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Dumbarton Castle © David Gill

Is Britain set to pull out of UNESCO?

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Cornwall Mining Landscape © David Gill

The International Development Secretary, Penny Mourdant, has suggested that the UK should withdraw from UNESCO (Emily Thornberry, “UK withdrawal from Unesco would be historical and cultural vandalism“, The Guardian 13 November 2018). The UK (and its dependencies) is home to 31 sites inscribed on the list of UNESCO World Heritage sites.

The report reminds its readers of the economic value of UNESCO World Heritage status: “Britain makes a net gain from our membership of Unesco: we contributed £11m to the agency this year, versus £100m value added to our economy from its designation of our heritage sites”.

Heritage sites, indeed inscribed UNESCO World Heritage sites, form part of the UK Government tourism strategy to attract more visitors. Had Mourdant taken the time to understand the benefits of the UK remaining a member of UNESCO?

It is reported that Mourdant’s proposal has been rejected by No. 10.

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Academic journals: International Journal of Architectural Heritage (Conservation, Analysis, Restoration)

Journal summary: IJAH provides a multidisciplinary scientific overview of existing resources and modern technologies useful for the study and repair of historical buildings and other structures. The journal will include information on history, methodology, materials, survey, inspection, non-destructive testing, analysis, diagnosis, remedial measures, and strengthening techniques.
Preservation of the architectural heritage is considered a fundamental issue in the life of modern societies. In addition to their historical interest, cultural heritage buildings are valuable because they contribute significantly to the economy by providing key attractions in a context where tourism and leisure are major industries in the 3rd millennium. The need of preserving historical constructions is thus not only a cultural requirement, but also an economical and developmental demand.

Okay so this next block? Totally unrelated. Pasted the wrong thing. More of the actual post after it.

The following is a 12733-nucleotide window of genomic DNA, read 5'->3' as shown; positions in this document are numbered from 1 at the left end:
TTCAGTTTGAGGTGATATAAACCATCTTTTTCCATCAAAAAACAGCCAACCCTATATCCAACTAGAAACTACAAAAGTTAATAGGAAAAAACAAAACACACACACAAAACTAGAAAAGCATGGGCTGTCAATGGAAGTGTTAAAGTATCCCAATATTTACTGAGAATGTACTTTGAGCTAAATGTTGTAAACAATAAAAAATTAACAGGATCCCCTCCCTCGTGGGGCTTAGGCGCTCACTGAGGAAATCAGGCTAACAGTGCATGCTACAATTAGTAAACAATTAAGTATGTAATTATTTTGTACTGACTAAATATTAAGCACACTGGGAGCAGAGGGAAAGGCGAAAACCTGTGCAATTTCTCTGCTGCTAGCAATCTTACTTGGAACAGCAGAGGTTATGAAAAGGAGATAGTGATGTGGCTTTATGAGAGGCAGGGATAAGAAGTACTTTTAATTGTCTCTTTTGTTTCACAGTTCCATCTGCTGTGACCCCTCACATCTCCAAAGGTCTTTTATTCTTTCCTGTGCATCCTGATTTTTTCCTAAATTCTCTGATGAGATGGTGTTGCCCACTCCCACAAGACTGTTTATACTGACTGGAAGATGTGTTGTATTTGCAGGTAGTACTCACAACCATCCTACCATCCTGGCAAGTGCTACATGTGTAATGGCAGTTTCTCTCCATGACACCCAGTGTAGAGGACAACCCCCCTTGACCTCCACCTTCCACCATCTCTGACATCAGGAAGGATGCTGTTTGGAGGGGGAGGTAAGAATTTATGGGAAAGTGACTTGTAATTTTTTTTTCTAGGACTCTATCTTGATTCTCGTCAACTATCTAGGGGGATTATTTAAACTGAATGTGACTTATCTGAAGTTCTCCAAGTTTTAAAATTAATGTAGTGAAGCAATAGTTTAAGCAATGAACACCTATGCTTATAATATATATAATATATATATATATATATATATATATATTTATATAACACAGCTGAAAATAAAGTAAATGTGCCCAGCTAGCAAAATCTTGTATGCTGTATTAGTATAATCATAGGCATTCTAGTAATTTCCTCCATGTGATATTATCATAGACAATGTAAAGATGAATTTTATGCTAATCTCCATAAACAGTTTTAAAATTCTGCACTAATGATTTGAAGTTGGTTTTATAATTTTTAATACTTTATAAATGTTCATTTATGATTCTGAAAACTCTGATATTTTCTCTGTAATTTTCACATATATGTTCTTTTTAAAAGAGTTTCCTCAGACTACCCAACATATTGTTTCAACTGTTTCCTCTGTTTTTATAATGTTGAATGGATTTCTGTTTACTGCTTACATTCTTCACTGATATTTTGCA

The study of historical buildings and other structures must be undertaken from an approach based on the use of modern technologies and science. The final aim must be to select and adequately manage the possible technical means needed to attain the required understanding of the morphology and the structural behavior of the construction and to characterize its repair needs. Modern requirements for an intervention include reversibility, unobtrusiveness, minimum repair, and respect of the original construction, as well as the obvious functional and structural requirements. Restoration operations complying with these principles require a scientific, multidisciplinary approach that comprehends historical understanding, modern non-destructive inspection techniques, and advanced experimental and computer methods of analysis.

Publisher: Taylor & Francis

Website: https://www.tandfonline.com/toc/uarc20/current

Access: Subscription

Journal type: Peer-reviewed; some open-access

Valle Crucis Abbey: guidebooks

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1953 (rev. 1971)

The abbey at Valle Crucis was founded in 1201 from Strata Marcella. The site was placed in State Guardianship in 1951.

C.A. Ralegh Radford prepared the first guidebook in 1953 consisting of the standard history followed by a description. A fold-out plan was placed inside the back cover. The 1971 edition included the Welsh name on the tile page (Abaty Glyn y Groes) along with a short summary in Welsh (pp. 21–22). The guide included a study of some of the early gave slabs.

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1987

The Cadw guide contained two sections: Valle Crucis Abbey by D.H. Evans, and The Pillar of Eliseg by Jeremy K. Knight (1987). This consists of the main sections: Historical background; the development of the abbey buildings; a descriptive tour of Valle Crucis. A fold-out plan of the abbey is printed inside the card cover. A short summary in Welsh was provided (p. 46).

This guide was revised in 1995.

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1987 (rev. 1995)